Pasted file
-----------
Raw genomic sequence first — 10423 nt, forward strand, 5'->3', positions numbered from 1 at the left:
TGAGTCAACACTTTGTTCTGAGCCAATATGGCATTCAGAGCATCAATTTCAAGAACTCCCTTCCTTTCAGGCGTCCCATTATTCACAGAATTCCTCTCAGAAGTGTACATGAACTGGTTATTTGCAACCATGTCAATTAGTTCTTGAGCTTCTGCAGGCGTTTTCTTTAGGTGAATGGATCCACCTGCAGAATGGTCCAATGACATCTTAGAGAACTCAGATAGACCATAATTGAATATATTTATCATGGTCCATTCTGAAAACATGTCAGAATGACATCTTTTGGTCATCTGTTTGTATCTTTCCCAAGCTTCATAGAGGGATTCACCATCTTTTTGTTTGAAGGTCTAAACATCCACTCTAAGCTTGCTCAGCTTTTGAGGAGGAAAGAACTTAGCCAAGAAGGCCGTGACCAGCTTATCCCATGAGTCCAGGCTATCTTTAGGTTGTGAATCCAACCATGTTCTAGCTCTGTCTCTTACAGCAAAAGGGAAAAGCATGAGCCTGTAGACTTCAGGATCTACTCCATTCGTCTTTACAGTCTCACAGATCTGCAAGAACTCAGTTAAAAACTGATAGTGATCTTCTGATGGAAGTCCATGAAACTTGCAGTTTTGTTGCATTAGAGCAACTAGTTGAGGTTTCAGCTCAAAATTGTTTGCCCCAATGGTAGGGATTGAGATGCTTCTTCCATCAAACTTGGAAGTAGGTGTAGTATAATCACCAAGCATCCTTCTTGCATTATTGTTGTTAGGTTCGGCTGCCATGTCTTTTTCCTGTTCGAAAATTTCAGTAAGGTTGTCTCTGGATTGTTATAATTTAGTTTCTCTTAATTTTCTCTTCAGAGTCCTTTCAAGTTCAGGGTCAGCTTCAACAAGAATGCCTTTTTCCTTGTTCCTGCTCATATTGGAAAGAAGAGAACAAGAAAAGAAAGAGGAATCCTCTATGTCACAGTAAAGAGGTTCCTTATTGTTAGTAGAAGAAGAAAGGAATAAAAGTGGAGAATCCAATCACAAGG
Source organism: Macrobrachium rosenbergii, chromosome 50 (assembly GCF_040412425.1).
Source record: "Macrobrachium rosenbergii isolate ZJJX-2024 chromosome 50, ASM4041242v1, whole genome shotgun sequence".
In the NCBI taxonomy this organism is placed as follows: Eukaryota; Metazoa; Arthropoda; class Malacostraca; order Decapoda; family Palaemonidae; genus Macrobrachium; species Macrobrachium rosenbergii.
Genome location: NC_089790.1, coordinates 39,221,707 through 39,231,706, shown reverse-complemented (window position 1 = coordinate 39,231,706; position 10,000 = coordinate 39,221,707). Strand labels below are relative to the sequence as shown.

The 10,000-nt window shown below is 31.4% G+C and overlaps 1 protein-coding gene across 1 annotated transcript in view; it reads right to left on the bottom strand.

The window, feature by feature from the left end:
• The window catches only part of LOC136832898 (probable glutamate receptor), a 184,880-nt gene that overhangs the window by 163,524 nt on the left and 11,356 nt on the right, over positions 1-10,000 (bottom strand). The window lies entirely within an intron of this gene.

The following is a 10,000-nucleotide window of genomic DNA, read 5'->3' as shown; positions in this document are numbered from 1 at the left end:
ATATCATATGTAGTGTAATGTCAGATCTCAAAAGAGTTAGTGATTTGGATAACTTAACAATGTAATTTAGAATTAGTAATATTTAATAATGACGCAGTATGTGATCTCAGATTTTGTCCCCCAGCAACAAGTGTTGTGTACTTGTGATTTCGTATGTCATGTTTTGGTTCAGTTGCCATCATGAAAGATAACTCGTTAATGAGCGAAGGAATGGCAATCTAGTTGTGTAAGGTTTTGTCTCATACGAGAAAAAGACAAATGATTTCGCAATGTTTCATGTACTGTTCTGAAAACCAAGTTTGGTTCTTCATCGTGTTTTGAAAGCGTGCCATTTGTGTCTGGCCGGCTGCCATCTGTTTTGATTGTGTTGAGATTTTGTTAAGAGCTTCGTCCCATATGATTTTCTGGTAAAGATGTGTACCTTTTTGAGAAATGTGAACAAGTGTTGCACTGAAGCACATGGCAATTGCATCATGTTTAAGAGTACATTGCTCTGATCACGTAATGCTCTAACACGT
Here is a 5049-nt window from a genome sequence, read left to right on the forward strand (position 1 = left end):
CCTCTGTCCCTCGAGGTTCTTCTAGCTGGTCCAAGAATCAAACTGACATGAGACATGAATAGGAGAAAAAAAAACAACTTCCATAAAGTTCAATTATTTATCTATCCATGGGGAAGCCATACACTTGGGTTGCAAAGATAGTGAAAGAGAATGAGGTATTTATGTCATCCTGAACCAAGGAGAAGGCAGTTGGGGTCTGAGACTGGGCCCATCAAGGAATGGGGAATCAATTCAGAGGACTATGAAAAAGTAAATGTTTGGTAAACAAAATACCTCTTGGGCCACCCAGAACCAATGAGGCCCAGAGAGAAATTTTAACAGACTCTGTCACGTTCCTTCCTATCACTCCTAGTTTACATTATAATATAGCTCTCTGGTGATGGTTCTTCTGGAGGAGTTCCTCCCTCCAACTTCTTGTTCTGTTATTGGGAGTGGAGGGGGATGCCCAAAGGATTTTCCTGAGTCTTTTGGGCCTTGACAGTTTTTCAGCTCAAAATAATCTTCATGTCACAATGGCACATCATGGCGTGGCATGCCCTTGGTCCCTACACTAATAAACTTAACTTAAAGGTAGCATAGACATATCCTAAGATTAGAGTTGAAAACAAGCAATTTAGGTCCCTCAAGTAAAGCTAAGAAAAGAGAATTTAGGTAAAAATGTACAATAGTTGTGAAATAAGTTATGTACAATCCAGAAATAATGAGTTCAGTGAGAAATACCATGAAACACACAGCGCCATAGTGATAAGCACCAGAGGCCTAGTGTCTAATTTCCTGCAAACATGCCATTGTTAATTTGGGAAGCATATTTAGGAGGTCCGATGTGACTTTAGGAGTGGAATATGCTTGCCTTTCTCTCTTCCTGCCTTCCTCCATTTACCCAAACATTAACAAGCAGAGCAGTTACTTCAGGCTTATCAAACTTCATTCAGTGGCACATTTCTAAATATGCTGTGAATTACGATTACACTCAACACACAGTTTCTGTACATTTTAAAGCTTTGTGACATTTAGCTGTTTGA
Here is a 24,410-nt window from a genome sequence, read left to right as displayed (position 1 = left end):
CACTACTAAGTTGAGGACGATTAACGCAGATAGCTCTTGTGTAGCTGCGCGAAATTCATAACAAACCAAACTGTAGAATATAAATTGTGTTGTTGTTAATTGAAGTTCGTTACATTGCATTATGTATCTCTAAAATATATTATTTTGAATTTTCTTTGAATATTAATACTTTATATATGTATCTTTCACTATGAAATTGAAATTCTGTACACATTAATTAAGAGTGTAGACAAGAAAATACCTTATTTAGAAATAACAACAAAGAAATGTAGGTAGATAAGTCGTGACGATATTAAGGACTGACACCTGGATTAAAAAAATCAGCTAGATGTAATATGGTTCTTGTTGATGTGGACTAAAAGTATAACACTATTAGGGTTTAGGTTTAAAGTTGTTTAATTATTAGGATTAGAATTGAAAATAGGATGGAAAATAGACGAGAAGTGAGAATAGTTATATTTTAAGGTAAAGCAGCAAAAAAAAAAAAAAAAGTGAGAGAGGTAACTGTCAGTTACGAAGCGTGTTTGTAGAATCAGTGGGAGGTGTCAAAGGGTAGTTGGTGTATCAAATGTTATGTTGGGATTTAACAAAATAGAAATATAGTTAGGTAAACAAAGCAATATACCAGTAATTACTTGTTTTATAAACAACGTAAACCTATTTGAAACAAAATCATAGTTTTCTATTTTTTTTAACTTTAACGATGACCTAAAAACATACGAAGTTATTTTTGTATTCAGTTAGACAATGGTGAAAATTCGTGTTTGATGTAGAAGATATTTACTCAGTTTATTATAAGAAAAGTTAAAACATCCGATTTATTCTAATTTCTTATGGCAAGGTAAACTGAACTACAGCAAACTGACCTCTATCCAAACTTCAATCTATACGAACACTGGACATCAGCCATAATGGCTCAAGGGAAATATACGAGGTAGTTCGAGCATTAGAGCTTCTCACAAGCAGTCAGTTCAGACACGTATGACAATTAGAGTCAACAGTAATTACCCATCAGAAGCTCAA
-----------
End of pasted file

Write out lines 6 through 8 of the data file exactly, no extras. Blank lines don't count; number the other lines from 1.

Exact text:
Genome location: NC_089790.1, coordinates 39,221,707 through 39,231,706, shown reverse-complemented (window position 1 = coordinate 39,231,706; position 10,000 = coordinate 39,221,707). Strand labels below are relative to the sequence as shown.

The 10,000-nt window shown below is 31.4% G+C and overlaps 1 protein-coding gene across 1 annotated transcript in view; it reads right to left on the bottom strand.

The window, feature by feature from the left end: